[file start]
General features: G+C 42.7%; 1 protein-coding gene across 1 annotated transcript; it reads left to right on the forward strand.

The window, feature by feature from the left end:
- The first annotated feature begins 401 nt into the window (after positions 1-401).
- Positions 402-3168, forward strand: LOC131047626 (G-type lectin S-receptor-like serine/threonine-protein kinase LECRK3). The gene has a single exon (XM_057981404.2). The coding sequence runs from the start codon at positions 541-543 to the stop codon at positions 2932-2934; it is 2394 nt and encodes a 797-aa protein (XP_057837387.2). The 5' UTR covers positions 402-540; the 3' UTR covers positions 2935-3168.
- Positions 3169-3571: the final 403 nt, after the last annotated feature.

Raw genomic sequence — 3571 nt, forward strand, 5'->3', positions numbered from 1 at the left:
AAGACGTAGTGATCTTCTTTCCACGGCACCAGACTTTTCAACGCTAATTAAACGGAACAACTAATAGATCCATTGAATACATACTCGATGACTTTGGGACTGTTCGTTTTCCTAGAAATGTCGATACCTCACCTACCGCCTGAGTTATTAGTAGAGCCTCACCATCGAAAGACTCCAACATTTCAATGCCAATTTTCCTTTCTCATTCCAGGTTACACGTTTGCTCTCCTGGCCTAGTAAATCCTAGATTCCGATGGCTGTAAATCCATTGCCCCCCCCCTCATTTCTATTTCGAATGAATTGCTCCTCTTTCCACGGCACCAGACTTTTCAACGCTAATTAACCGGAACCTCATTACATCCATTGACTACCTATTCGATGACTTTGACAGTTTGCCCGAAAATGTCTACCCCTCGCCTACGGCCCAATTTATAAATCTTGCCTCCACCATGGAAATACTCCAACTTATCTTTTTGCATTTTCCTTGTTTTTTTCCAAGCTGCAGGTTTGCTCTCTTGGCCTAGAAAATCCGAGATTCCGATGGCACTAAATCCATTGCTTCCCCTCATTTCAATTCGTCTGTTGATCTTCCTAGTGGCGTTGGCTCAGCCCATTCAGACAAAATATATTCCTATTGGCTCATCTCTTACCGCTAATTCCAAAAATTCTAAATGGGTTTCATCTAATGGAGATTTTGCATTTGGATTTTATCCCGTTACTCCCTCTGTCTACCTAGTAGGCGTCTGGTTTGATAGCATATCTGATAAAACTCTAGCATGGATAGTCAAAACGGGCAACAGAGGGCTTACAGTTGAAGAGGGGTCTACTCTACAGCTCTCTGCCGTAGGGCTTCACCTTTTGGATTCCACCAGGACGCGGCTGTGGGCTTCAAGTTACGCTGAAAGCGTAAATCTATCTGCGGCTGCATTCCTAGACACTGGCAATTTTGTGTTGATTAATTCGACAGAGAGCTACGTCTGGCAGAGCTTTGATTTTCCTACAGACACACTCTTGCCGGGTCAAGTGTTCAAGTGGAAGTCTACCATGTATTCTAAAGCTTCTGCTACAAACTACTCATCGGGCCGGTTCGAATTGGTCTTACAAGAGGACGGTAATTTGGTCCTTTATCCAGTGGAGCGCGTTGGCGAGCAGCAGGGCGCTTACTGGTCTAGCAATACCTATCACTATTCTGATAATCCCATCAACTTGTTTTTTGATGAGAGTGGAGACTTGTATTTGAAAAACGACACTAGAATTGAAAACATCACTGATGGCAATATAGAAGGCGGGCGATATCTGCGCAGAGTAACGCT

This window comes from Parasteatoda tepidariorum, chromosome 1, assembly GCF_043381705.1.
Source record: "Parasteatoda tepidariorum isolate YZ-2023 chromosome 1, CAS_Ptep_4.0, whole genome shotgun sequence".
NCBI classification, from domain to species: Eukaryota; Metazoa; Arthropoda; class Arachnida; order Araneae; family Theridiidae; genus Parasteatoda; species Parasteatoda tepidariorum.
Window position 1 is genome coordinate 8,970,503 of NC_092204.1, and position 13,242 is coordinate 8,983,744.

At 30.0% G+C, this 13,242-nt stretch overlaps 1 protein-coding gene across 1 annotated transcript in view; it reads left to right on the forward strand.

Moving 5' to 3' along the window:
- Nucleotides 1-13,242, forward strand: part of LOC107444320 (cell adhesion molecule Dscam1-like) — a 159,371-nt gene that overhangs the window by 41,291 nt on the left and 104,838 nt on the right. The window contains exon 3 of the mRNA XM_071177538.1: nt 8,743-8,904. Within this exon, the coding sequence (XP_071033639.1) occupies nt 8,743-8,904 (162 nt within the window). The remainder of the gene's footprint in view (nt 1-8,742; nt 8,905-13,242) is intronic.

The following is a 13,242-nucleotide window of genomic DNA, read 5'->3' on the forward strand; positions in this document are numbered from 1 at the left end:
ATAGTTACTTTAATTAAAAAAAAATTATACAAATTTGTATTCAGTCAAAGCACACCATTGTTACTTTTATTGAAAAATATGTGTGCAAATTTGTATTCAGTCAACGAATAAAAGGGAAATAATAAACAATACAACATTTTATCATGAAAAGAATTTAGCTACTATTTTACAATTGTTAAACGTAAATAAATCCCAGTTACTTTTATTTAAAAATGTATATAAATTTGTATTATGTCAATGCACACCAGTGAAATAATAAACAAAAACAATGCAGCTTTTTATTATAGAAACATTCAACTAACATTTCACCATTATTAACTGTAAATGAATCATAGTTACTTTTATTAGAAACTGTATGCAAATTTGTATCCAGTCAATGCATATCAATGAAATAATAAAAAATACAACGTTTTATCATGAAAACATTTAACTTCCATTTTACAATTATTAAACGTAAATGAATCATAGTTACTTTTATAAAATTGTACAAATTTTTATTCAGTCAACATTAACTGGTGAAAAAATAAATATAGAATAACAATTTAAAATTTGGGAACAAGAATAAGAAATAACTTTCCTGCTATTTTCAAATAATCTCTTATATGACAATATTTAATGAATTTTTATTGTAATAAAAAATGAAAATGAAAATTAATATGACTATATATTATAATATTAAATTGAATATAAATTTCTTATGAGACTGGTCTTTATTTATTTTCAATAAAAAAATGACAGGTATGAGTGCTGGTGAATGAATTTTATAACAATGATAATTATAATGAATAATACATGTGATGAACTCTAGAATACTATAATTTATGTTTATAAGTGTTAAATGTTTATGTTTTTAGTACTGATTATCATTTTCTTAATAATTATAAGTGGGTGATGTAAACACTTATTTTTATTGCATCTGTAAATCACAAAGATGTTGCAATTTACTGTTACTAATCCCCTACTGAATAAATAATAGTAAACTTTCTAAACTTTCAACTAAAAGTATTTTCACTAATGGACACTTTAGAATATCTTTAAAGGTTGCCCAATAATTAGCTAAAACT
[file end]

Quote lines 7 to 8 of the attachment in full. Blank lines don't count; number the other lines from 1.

AAGACGTAGTGATCTTCTTTCCACGGCACCAGACTTTTCAACGCTAATTAAACGGAACAACTAATAGATCCATTGAATACATACTCGATGACTTTGGGACTGTTCGTTTTCCTAGAAATGTCGATACCTCACCTACCGCCTGAGTTATTAGTAGAGCCTCACCATCGAAAGACTCCAACATTTCAATGCCAATTTTCCTTTCTCATTCCAGGTTACACGTTTGCTCTCCTGGCCTAGTAAATCCTAGATTCCGATGGCTGTAAATCCATTGCCCCCCCCCTCATTTCTATTTCGAATGAATTGCTCCTCTTTCCACGGCACCAGACTTTTCAACGCTAATTAACCGGAACCTCATTACATCCATTGACTACCTATTCGATGACTTTGACAGTTTGCCCGAAAATGTCTACCCCTCGCCTACGGCCCAATTTATAAATCTTGCCTCCACCATGGAAATACTCCAACTTATCTTTTTGCATTTTCCTTGTTTTTTTCCAAGCTGCAGGTTTGCTCTCTTGGCCTAGAAAATCCGAGATTCCGATGGCACTAAATCCATTGCTTCCCCTCATTTCAATTCGTCTGTTGATCTTCCTAGTGGCGTTGGCTCAGCCCATTCAGACAAAATATATTCCTATTGGCTCATCTCTTACCGCTAATTCCAAAAATTCTAAATGGGTTTCATCTAATGGAGATTTTGCATTTGGATTTTATCCCGTTACTCCCTCTGTCTACCTAGTAGGCGTCTGGTTTGATAGCATATCTGATAAAACTCTAGCATGGATAGTCAAAACGGGCAACAGAGGGCTTACAGTTGAAGAGGGGTCTACTCTACAGCTCTCTGCCGTAGGGCTTCACCTTTTGGATTCCACCAGGACGCGGCTGTGGGCTTCAAGTTACGCTGAAAGCGTAAATCTATCTGCGGCTGCATTCCTAGACACTGGCAATTTTGTGTTGATTAATTCGACAGAGAGCTACGTCTGGCAGAGCTTTGATTTTCCTACAGACACACTCTTGCCGGGTCAAGTGTTCAAGTGGAAGTCTACCATGTATTCTAAAGCTTCTGCTACAAACTACTCATCGGGCCGGTTCGAATTGGTCTTACAAGAGGACGGTAATTTGGTCCTTTATCCAGTGGAGCGCGTTGGCGAGCAGCAGGGCGCTTACTGGTCTAGCAATACCTATCACTATTCTGATAATCCCATCAACTTGTTTTTTGATGAGAGTGGAGACTTGTATTTGAAAAACGACACTAGAATTGAAAACATCACTGATGGCAATATAGAAGGCGGGCGATATCTGCGCAGAGTAACGCT

This window comes from Parasteatoda tepidariorum, chromosome 1, assembly GCF_043381705.1.